© Terry Walton

If you haven’t already guessed, our speaker in November will be Terry Walton. “The Life of a Media Allotmenteer” promises to give us a look behind the scenes as Terry tells us about life on his allotment in the Rhondda and how he has given growing advice on the radio each month for over twelve years.

© Terry Walton

A gardener of over 40 years’ experience, Terry has worked plots on the same site since he was a boy, learning from his father and other allotment gardeners. Many of you will be familiar with his enthusiastic style, so do come along on November 21st to meet Terry. Mobile phones not necessary!

Guests and visitors welcome, £3, to include refreshments. The talk begins at 7.30pm.


Christmas Lunch

November’s meeting is your last chance to book in for our Christmas lunch. It is to be held at the Forest Arms, Brechfa on Wednesday December 12th from 12.30pm. The form together with the menu (which is also listed in a previous post) will be out on the ‘Meet & Greet’ table. You will need to give your food choices, noting any allergies/dietary requirements, plus a £10 deposit per person. The full cost of the lunch is £20 per person.


Topical Tips

Lilium regale – A fabulous scented species lily with large funnel shaped white flowers in the summer. The seed pods have just ripened and lilies are fairly easy to grow with fresh seed. Keep it in the fridge until maybe mid March and then sow it in a pot outside. You do need to keep slugs and mice away from them, but you can get good germination rates and it’ll take about 4 years for the lilies to flower.

Autumn planting

It’s a great time of the year for new planting now, before the frosts arrive, while the soil is still warm and with all that recent ‘wonderful’ rain having soaked the ground….

Winter Squash

For everyone with winter squash, it’s probably a good time to ripen them off for about 10 days in a warm, dry place to toughen and dry up the skins, before moving to a cool, frost free place to allow them to store well for longer.


 

Green’s Leaves; Fantastic Fungi; Terry Walton; Christmas Lunch

Paul Green of Green’s Leaves Nursery

September’s meeting saw a very welcome return by Paul Green from Green’s Leaves Nursery. Paul once again built his talk around a fantastic and diverse selection of plants that he’d brought along, persuading us of the merits of plants which look great at this early autumn period and on into winter.

Ranging through grasses, trees and small perennials, there was something for everyone to enjoy, and the talk was laced with practical tips (remember to lift any outside pots off the ground over winter to prevent water logging and root death), to snippets of fascinating information (Alder Buckthorn is not only one of the main larval food plants for the caterpillars of the Brimstone Butterfly, but also originally the favoured wood for making high quality charcoal to incorporate into gun powder!)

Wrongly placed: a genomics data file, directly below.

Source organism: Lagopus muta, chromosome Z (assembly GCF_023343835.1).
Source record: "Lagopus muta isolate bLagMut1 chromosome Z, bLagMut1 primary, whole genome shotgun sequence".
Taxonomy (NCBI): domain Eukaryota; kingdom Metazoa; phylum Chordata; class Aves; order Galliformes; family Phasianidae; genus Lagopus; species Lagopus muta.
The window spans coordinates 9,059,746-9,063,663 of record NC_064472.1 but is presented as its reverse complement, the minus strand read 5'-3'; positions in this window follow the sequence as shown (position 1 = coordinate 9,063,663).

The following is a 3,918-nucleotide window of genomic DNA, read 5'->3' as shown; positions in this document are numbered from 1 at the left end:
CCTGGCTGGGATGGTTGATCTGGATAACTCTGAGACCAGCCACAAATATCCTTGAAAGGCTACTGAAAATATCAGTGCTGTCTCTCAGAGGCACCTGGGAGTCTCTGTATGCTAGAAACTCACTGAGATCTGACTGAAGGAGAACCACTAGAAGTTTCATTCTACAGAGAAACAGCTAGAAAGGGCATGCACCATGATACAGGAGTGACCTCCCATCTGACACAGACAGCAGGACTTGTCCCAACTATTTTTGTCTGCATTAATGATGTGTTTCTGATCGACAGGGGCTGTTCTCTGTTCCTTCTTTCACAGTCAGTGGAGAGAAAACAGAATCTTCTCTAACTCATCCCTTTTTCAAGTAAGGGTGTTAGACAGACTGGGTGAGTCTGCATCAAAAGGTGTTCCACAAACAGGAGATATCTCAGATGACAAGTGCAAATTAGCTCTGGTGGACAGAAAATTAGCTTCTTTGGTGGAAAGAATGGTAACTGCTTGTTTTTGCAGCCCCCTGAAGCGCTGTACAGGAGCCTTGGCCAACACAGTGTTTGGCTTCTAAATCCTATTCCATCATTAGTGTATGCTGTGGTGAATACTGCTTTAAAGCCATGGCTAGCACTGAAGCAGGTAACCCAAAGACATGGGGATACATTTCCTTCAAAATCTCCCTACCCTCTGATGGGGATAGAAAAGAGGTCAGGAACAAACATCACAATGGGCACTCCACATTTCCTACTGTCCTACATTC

An enjoyable evening all round, and great to see several new members join us.


Bruce Langridge – ‘Fantastic and Phenomenal Fungi’

Next week’s talk on ‘Fantastic and Phenomenal Fungi’ by Bruce Langridge promises to be really interesting – Bruce is responsible for establishing the Wales Fungi Day at the National Botanic Garden of Wales, taking place this Sunday 14th October and it’s been so successful that a similar event is now held at over 80 venues nationally. Click here for more information.


Terry Walton – “The Life of a Media Allotmenteer”

Advance notice for November’s meeting when our speaker  will be Terry Walton on the subject “The Life of a Media Allotmenteer”. Terry promises to give us a look behind the scenes as he tells us about life on his allotment in the Rhondda and how he has given growing advice on the radio each month for over twelve years.

A gardener of over 40 years’ experience, Terry has worked plots on the same site since he was a boy, learning from his father and other allotment gardeners. Many of you will be familiar with his enthusiastic style, so do come along on November 21st  to meet Terry. Click here for his facebook page.

Guests and visitors welcome, £3, to include refreshments. The talk begins at 7.30pm.


Christmas Lunch

Initial bookings for the lunchtime Christmas meal at The Forest Arms, Brechfa are coming in, so don’t forget to sign up soon – there may be a limit on numbers which we could broach this year, with the increased membership. The cost is £20 per head. Please give your menu choices (including any dietary requirements/allergies) plus a 50% deposit when you book your place. The menu is shown below. The date is Wednesday December 12th, 12.30 for 1 pm.